The State has already spent almost €13.4bn on paying for the furlough scheme, known as ERTE, between April and November, according to data published this Wednesday by the Spanish Ministry of Inclusion and Social Security. Numbers have climbed again with the spread of the second wave of covid-19, especially in regions where new restrictions have been applied, as is the case of Catalonia.
Those on furlough - who are not counted as unemployed - have increased, and in mid-November, when bars and restaurants were still closed, there were 196.359 Catalans on furlough, according to data from the ministry. This is 72,061 workers more than last month, which are mainly blamed on restrictions in the hospitality industry and trade. At the end of November there were 746,900 people in the State on furlough.
Despite the rise in ERTEs, unemployment is tending to stabilise. Catalonia ended the month of November with 484,748 people registered on the unemployment lists, only 189 more than in October (+0.04%), but 94,566 more than in November last year, which means an increase of 24.24%, according to data published this Wednesday by the Spanish Ministry for Work.
"It is normal that there is not much growth in unemployment", explains Jordi García, professor of labour law at the University of Barcelona, who reasons that many workers are affected by furlough schemes and many young people do not bother to register with the employment service offices because they know they will not find work. "What is important is the increase in the number of employees on furlough," he says.
Moreover, this expert stresses that the increase in unemployment has also slowed down because the furlough scheme prevents dismissals. And he warns: "The moment the tap is closed [i.e. ERTEs, which in principle end on 31 January], unemployment will skyrocket.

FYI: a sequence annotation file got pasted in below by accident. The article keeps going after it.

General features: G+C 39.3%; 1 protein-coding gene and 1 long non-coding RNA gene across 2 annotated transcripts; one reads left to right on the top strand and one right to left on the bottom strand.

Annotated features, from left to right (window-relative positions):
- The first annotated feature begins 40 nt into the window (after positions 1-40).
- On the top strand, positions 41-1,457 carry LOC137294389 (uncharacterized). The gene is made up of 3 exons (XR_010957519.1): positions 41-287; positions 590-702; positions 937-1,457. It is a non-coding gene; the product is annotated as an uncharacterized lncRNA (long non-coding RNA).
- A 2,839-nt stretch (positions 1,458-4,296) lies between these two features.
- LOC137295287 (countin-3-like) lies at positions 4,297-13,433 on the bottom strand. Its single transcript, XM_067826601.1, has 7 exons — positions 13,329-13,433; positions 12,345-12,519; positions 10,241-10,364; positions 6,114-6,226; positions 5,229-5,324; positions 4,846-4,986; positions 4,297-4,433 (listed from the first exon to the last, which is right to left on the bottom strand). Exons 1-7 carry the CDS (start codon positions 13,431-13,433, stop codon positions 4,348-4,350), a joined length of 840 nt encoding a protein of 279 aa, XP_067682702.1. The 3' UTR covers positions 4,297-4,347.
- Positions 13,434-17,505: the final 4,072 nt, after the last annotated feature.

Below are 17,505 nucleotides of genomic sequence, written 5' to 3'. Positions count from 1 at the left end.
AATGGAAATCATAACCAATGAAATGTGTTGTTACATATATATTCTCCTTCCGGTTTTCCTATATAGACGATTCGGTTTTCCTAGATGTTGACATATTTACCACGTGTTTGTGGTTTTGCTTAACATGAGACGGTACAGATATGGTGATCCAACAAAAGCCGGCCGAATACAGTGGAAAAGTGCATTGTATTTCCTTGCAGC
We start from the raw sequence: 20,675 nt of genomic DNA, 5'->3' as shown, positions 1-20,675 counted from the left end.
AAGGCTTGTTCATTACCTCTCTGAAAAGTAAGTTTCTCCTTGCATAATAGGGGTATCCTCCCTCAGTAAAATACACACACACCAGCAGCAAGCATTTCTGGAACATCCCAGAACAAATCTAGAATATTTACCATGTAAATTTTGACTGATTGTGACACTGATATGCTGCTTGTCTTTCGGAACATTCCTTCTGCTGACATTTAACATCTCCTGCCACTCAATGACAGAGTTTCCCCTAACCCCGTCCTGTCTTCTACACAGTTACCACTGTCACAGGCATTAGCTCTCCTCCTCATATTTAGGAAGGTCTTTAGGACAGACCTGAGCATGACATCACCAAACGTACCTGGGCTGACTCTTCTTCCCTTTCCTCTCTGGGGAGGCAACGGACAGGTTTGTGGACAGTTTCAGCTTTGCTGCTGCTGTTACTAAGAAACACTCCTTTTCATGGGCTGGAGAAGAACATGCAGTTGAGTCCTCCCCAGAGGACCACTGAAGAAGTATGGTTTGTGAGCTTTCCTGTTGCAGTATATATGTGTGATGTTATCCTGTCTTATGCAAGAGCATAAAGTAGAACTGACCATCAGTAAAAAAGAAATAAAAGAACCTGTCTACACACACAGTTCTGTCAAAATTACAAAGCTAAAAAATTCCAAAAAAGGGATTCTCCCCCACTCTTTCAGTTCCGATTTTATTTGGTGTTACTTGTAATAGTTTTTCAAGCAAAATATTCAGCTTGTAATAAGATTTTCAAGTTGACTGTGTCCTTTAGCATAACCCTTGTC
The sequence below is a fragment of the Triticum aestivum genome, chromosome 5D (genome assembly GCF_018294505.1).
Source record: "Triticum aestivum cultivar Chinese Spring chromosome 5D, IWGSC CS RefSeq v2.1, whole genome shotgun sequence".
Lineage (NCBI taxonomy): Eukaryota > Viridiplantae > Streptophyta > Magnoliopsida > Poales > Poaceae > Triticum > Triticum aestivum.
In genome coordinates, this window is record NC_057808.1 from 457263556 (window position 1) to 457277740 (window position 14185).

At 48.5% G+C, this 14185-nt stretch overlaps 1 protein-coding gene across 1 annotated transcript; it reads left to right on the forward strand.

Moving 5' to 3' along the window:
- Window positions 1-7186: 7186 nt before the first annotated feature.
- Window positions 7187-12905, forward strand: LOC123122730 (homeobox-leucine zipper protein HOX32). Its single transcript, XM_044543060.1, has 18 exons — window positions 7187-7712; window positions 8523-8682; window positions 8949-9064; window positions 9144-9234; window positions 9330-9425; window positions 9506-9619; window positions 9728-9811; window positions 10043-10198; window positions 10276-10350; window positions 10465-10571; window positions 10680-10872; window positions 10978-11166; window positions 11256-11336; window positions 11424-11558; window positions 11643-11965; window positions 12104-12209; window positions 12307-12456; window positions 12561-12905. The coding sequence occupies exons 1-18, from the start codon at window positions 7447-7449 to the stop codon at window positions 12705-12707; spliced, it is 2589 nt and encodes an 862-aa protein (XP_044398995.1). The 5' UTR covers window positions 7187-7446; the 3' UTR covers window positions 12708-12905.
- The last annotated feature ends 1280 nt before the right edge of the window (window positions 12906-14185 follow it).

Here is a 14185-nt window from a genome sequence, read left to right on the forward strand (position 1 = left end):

García considers it problematic that the situation is not used to train workers and transform companies, as was done in Germany in the 90s. "We are concerned about whether or not the ERTE will be extended, but there is no long-term vision," he warns, referring to various reports from international bodies, such as yesterday's OECD's, which delay the economic recovery of Spain until 2022 or 2023.
In Spain, at the end of November, there were 3,851,312 unemployed, 0.66% more than in October and 20.42% more than in November last year. In total, 25,269 more unemployed than in October.
The number of those in work in November in Catalonia reached 3,378,995, 83,933 less than in November last year (-2.42%). In Spain, the number of those working reached 19,022,002, 354,877 less than a year ago (-1.83%).
Recruitment continued to fall in November. In Catalonia, 194,247 contracts were signed, 26,192 less than in October (-11.88%) and 68,248 less than a year ago (-26%). Of the new contracts, only 25,200 were permanent, while 169,047 were temporary. In the whole state, 1,449,810 contracts were registered, 101,547 less than in October (-6.55%) and 314,359 less than a year ago (-17.82%).
Women continue to suffer unemployment more. Of the total number of unemployed in Catalonia, 267,502 are women (55.18%), while men without work are 217,246 (44.82%).
In November unemployment fell in the provinces of Barcelona and Lleida compared to the previous month. In the province of Barcelona there were 846 fewer people on the unemployment lists (-0.24%), up to 350,830 unemployed; and in the province of Lleida, 201 people (-0.77), leaving 26,005 unemployed.
On the other hand, in the province of Girona there was an increase in unemployment of 942 people (+1.97%), up to 48,681 unemployed; and in Tarragona unemployment rose by 294 people (+0.50%), up to 59,232 unemployed.
Unemployment increases in services and construction
The service sector was the sector that led the rise in unemployment in Catalonia in November, with 1,431 more unemployed than the previous month, followed by construction, with 246 unemployed. Agriculture and industry registered decreases: 213 people in the first case and 78 in the second. Amongst those with no prior occupation, 1,197 people are no longer unemployed.
The ministry also reported that spending on unemployment benefits stood at €2,653m in October, half the amount spent in May (€5,481m), when the maximum was reached. The total number of people receiving unemployment benefits rose in October to 2,553,677 people throughout Spain, 35.9% more than in October 2019.